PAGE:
Truncated Distributions

The package provides the truncated function which creates the most appropriate distribution to represent a truncated version of a given distribution.

A truncated distribution can be constructed using the following signature:

truncated(d0::UnivariateDistribution; [lower::Real], [upper::Real])
truncated(d0::UnivariateDistribution, lower::Real, upper::Real)

A truncated distribution d of a distribution d0 to the interval $[l, u]=$[lower, upper] has the probability density (mass) function:

\[f(x; d_0, l, u) = \frac{f_{d_0}(x)}{P_{Z \sim d_0}(l \le Z \le u)}, \quad x \in [l, u],\]

where $f_{d_0}(x)$ is the probability density (mass) function of $d_0$.

The function throws an error if $l > u$.

truncated(d0; lower=l)           # d0 left-truncated to the interval [l, Inf)
truncated(d0; upper=u)           # d0 right-truncated to the interval (-Inf, u]
truncated(d0; lower=l, upper=u)  # d0 truncated to the interval [l, u]
truncated(d0, l, u)              # d0 truncated to the interval [l, u]

The function falls back to constructing a Truncated wrapper.


To implement a specialized truncated form for distributions of type D, one or more of the following methods should be implemented:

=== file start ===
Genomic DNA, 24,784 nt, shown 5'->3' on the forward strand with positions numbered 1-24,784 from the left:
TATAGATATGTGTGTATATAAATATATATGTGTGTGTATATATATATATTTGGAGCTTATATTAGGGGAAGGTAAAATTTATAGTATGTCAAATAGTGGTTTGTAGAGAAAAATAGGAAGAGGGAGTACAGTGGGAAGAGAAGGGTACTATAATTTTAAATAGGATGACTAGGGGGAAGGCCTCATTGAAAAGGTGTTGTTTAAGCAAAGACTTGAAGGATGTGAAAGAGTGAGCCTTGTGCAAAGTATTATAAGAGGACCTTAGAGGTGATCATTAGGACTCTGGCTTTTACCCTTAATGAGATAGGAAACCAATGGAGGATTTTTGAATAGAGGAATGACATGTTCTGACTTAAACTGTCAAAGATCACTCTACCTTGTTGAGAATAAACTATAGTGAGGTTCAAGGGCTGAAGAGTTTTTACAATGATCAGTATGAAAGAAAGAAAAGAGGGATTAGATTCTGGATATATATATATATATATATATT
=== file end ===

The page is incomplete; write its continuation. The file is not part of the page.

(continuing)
• truncated(d0::D, l::T, u::T) where {T <: Real}: interval-truncated
  • truncated(d0::D, ::Nothing, u::Real): right-truncated
  • truncated(d0::D, l::Real, u::Nothing): left-truncated

In the general case, this will create a Truncated{typeof(d)} structure, defined as follows:


Generic wrapper for a truncated distribution.

The truncated normal distribution is a particularly important one in the family of truncated distributions. Unlike the general case, truncated normal distributions support mean, mode, modes, var, std, and entropy.


Many functions, including those for the evaluation of pdf and sampling, are defined for all truncated univariate distributions:

Functions to compute statistics, such as mean, mode, var, std, and entropy, are not available for generic truncated distributions. Generally, there are no easy ways to compute such quantities due to the complications incurred by truncation. However, these methods are supported for truncated normal distributions Truncated{<:Normal} which can be constructed with truncated(::Normal, ...).